Commodity currencies such as the Australian, the New Zealand, and the Canadian dollars strengthened against their major counterparts in the Asian session on Friday. This was due to Asian stock markets trading mostly higher in thin trade, as some of the markets in the region are closed on Friday for holidays.
Investor sentiment was bolstered by the positive cues overnight from Wall Street and data showing that China's manufacturing sector continued to expand in August.
Nevertheless, investors are cautious as they await the release of U.S. jobs data for the month of August later in the day.
The latest survey from Caixin revealed that the manufacturing sector in China continued to expand in August, and at a faster rate, with a manufacturing PMI score of 51.6. That's up from 51.1, and it moves further above the boom-or-bust line of 50 that separates expansion from contraction.
Meanwhile, the crude oil prices surged, taking back recent losses after the U.S. Energy Department's release of 1 million barrels a day from the Strategic Petroleum Reserve in the wake of Hurricane Harvey.
On the economic front, the latest survey from the Australian Industry Group revealed that the manufacturing sector in Australia expanded for the eleventh straight month in August, with a Performance of Manufacturing Index score of 59.8.
That's up from 56.0 in July, and it represents the highest index reading since 2002.
Data from Statistics New Zealand showed that New Zealand's terms of trade climbed 1.5 percent on quarter in the second three months of 2017. That missed forecasts for an increase of 3.0 percent following the downwardly revised 3.9 percent gain in the second quarter.
Export prices for goods rose 2.4 percent, while import prices for goods increased 0.9 percent.
In the Asian trading, The Australian dollar rose to a 6-day high of 1.4963 against the euro, from yesterday's closing of 1.4984. The aussie may test resistance near the 1.47 region.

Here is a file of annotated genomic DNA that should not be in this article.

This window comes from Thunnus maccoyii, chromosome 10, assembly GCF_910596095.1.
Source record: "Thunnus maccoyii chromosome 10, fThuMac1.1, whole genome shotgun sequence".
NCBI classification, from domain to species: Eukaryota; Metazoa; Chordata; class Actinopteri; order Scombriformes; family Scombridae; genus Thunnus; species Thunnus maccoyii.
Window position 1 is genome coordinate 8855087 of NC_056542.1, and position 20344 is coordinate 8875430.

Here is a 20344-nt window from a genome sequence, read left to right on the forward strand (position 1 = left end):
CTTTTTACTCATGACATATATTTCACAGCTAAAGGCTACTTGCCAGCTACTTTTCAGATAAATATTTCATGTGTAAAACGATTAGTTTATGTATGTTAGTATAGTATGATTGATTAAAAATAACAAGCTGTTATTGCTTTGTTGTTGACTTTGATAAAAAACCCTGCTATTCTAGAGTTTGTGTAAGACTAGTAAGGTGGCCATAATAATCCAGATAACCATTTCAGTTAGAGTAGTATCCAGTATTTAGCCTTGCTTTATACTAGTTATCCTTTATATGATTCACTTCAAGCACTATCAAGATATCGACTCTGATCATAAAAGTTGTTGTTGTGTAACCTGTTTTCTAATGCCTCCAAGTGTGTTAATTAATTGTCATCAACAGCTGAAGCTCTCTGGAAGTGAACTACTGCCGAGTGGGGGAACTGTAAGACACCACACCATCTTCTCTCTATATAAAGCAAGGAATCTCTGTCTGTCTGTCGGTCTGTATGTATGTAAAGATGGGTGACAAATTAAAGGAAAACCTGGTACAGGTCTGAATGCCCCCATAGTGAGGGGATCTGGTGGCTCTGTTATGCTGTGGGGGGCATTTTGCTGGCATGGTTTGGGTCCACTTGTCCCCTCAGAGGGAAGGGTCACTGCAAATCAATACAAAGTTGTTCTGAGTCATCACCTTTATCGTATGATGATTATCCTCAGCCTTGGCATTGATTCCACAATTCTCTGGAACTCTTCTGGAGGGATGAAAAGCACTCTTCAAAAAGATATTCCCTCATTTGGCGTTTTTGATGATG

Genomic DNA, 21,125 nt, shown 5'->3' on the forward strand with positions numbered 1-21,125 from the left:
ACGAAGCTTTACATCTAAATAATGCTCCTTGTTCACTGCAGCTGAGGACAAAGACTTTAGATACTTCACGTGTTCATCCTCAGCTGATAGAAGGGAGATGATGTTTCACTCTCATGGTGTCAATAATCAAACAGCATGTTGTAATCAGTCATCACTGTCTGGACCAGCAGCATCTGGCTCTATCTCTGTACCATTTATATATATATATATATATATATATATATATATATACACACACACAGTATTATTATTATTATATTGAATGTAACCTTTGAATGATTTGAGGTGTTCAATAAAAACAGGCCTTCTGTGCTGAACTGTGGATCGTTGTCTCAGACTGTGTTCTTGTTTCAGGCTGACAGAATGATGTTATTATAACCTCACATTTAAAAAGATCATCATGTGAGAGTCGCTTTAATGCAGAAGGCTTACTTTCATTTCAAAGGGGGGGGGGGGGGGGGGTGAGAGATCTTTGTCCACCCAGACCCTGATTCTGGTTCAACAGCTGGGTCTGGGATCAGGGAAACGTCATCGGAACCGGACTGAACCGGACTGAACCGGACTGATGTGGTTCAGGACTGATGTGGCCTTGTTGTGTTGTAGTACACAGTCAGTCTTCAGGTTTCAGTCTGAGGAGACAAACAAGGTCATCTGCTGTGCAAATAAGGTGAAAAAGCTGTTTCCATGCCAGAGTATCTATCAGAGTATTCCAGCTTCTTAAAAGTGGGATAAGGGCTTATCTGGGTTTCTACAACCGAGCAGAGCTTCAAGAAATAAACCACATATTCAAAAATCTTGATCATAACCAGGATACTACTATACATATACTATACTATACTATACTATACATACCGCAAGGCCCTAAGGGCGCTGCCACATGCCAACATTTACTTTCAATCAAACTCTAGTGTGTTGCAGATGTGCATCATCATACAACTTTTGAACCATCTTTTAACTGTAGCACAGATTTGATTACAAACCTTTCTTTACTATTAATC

Against the U.S. dollar and the yen, the aussie advanced to 2-day highs of 0.7956 and 87.58 from yesterday's closing quotes of 0.7946 and 87.38, respectively. If the aussie extends its uptrend, it is likely to find resistance around 0.80 against the greenback and 89.00 against the yen.
The aussie edged up to 1.1079 against the NZ dollar, from yesterday's closing value of 1.1070. On the upside, 1.11 is seen as the next resistance level for the aussie.
The NZ dollar rose to 0.7189 against the U.S. dollar and 79.12 against the yen, from yesterday'S closing quotes of 0.7176 and 78.91, respectively. If the kiwi extends is uptrend, it is likely to find resistance around 0.74 against the greenback and 81.00 against the yen.
Against the euro, the kiwi advanced to 1.6560 from yesterday's closing value of 1.6591. The kiwi is likely to find resistance around the 1.62 region.
The Canadian dollar rose to a 1-month high of 88.41 against the yen and a 1-week high of 1.4818 against the euro, from yesterday's closing value of 88.09 and 1.4863, respectively. If the loonie extends its uptrend, it may find resistance around 90.00 against the yen, and 1.46 against the euro.
Against the Australian and the U.S. dollars, the loonie advanced to a 4-day high of 0.9887 and a 3-day high of 1.2450 from yesterday's closing quotes of 0.9917 and 1.2481, respectively. The loonie could find resistance around 0.98 against the aussie and 1.23 against the greenback.
In the scheduled events today, PMI reports from major European economies for August and Swiss retail sales data for July are due to be released later in the day.
In the New York session, Canada and U.S. manufacturing PMI data for August, U.S. jobs data for August, construction spending data for July, U.S. University of Michigan's final consumer sentiment index for August and U.S. Baker Hughes rig count data are slated for release.